2016-07-07 / Front Page

Land May Be Resold to Town

Concerns Raised About Contamination
By Olga Enger


Middletown is eyeing a 71-acre parcel of land, a portion of which fronts West Main Road, designated as Lot 55, Tax Assessor's Plat 106, which was sold less than a year ago. Middletown is eyeing a 71-acre parcel of land, a portion of which fronts West Main Road, designated as Lot 55, Tax Assessor's Plat 106, which was sold less than a year ago. Less than a year after local investors agreed to purchase 71 acres of farmland on West Main Road, the Town of Middletown is considering acquiring the site.

The Vanicek family used the land, known as the Old Farm, agriculturally since the 1800s, until they sold the parcel for $5.35 million to brothers Peter and Harry Kyriakides. The Vaniceks still do business as Rhode Island Nurseries in Middletown. The Kyriakides, who own numerous local hotels and restaurants, closed on the Old Farm deal on Jan. 15, two weeks after they sold their beachfront Atlantic Beach Club to Longwood Venues for $12 million.

The potential Old Farm resale has been discussed during closed-door meetings and officials have been tight-lipped about the details.

“This council has charged our town solicitor and town administrator with exploring this potential possibility,” Town Council President Robert Sylvia told Newport This Week.

Councilor Henry Lombardi clarified the council “cannot discuss any issues that were discussed in executive session.”

However, sources say the land could be slated for youth sports fields.

If a deal is reached to purchase the land, Sylvia vowed it would be vetted in the public arena.

“If any potential agreement is proposed, this council will honor its commitment to full transparency, and we would solicit public input,” said Sylvia.

After the Kyriakides agreed to purchase the property last fall, they submitted plans to develop a large shopping center on the site, but the council quickly passed a moratorium on big box development. However, a Newport Superior Court judge ruled the location is exempt because the plans were submitted before the temporary hold was in place. In 2012, the Vanicek family similarly applied for a special use permit to build a large shopping center, which was denied by the Zoning Board of Review.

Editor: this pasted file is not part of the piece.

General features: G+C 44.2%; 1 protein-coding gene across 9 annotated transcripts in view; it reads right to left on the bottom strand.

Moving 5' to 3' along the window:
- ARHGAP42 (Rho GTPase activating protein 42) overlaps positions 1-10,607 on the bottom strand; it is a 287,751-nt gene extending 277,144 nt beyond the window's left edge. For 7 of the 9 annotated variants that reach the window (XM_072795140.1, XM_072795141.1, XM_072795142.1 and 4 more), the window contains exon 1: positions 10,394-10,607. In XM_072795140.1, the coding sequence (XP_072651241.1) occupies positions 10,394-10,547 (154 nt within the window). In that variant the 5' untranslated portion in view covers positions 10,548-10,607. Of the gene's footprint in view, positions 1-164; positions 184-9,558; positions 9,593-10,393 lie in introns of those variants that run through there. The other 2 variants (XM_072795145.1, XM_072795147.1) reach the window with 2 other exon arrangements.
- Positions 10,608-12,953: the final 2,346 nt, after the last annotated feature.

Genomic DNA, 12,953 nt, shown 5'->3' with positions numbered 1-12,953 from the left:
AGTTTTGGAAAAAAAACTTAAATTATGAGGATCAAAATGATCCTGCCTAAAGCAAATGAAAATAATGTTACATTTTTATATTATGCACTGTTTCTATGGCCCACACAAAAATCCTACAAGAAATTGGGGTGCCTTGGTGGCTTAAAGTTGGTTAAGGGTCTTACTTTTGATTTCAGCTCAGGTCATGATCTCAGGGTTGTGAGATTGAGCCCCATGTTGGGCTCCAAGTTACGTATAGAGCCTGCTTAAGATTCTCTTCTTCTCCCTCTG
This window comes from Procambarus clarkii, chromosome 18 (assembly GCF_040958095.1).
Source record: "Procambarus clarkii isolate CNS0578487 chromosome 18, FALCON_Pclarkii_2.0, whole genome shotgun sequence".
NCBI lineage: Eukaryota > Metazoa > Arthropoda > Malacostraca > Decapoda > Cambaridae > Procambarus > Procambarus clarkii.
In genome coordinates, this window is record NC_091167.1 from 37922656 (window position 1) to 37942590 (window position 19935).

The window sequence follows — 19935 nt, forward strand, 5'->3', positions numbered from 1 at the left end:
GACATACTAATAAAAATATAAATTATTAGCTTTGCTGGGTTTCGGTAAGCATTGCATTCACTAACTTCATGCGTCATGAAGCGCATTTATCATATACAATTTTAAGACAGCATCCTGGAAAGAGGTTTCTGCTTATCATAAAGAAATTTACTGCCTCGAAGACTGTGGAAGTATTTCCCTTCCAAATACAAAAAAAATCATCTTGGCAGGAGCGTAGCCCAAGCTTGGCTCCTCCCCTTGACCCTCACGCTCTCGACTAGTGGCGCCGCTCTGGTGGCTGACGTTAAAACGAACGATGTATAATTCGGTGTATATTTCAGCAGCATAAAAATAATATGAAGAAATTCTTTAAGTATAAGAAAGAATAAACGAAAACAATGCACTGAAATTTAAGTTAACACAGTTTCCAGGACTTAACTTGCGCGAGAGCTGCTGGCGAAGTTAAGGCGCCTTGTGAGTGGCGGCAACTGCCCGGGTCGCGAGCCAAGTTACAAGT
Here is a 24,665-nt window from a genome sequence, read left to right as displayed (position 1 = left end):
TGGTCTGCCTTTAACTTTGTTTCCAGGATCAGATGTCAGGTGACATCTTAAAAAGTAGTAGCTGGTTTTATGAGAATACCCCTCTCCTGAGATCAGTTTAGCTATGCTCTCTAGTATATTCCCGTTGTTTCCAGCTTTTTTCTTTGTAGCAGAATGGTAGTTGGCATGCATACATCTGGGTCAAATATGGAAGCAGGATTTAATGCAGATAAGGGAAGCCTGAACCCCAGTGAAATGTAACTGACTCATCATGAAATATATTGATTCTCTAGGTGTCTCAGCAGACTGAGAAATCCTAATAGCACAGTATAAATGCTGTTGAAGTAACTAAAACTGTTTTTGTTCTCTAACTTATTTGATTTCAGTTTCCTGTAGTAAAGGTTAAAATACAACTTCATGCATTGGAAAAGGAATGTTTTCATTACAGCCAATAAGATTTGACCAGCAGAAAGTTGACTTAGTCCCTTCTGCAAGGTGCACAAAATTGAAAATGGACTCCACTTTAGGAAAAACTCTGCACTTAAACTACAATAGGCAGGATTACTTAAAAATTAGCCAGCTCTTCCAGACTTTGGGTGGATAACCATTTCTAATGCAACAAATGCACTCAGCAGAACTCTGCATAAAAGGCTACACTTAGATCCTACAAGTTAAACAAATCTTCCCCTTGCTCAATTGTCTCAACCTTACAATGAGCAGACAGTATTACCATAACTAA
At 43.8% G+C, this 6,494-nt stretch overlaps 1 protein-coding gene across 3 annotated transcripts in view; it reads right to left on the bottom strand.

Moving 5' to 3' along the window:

Middletown Resident Carol Cummings broached the topic publicly at the June 20 council meeting. After that public meeting, councilors retreated to a closed-door session listed on the agenda as “land acquisition (West Main Road).”

“I saw it on the agenda and I had to say something. My facts come from law books and research,” said Cummings during a lengthy interview with Newport This Week. Cummings claims the current deal on the table is a purchase price of $6.35 million and the Kyriakides would keep 15 acres to erect a small shopping area and condominiums.

She warned of possible contamination, which is common on land that has been used for agricultural purposes.

“My bottom line answer is this property should be 100 percent avoided unless it is tested properly under a certified, respected environmental agency. Then, based on what the DEM has to say, we can talk,” said Cummings.

Although the Rhode Island Department of Environmental Management (DEM) identifies health risks of agricultural land, it only requires remediation if the site has been tested and levels are found to be above their thresholds.

“We are reactive, not proactive, unfortunately,” DEM Engineer Gary Jablonski told Newport This Week. He clarified that if Middletown purchased the land to convert to recreational fields, the agency would not automatically require testing, despite the known risks of regular pesticide application.

The four contaminants of concern of agricultural land are arsenic, lead, chlordane and dieldrin, according to a 2014 DEM policy memo. Exposure to the contaminants, which do not break down in the soil, have been linked to an array of health concerns including cancer, developmental delays in children, and other disorders.

Contaminated land often falls under the DEM radar once an investor applies for financing, as banks require soil testing, Jablonski explained. However, the Kyriakides signed a $3 million private mortgage with the Vanicek family, according to town records.

The DEM recognizes that despite the public safety hazards of contaminated soil, remediation efforts can be complicated and costly.

“The biggest barrier in bringing these sites into compliance with the remediation regulations is the typically large size of the sites, and subsequently, the cost associated with investigating, characterizing and remediating such large sites,” reads the DEM policy document.

This would not be the first time Middletown has purchased a large parcel of land and left it undeveloped. In 2004, Middletown purchased Kempenaar Valley, a 45-acre agricultural site, for $3 million, with a conservation easement granted to DEM, the City of Newport, and the Aquidneck Island Land Trust (ALT) to retain the site as open space. The land was considered a priority parcel within the Bailey Brook watershed, which in 2003 the DEM determined had higher-than-acceptable levels of contaminates. The Kempenaar Valley entered into the DEM remediation program, which had an overall price tag of $5 million to clean up the brook and surrounding land.

Whether or not the ALT is included in the Old Farm discussions is unknown.

“I can’t comment on properties we may be looking at short term due to confidentiality concerns,” said ALT executive director Chuck Allot. “I can say that a parcel of prime farmland of this size is always something ALT is looking at in the long term.”

Cummings said in addition to the health risks to children, she is suspicious of the lack of transparency.

“I don’t like the political Boogie Woogie. That’s what it is,” she said.

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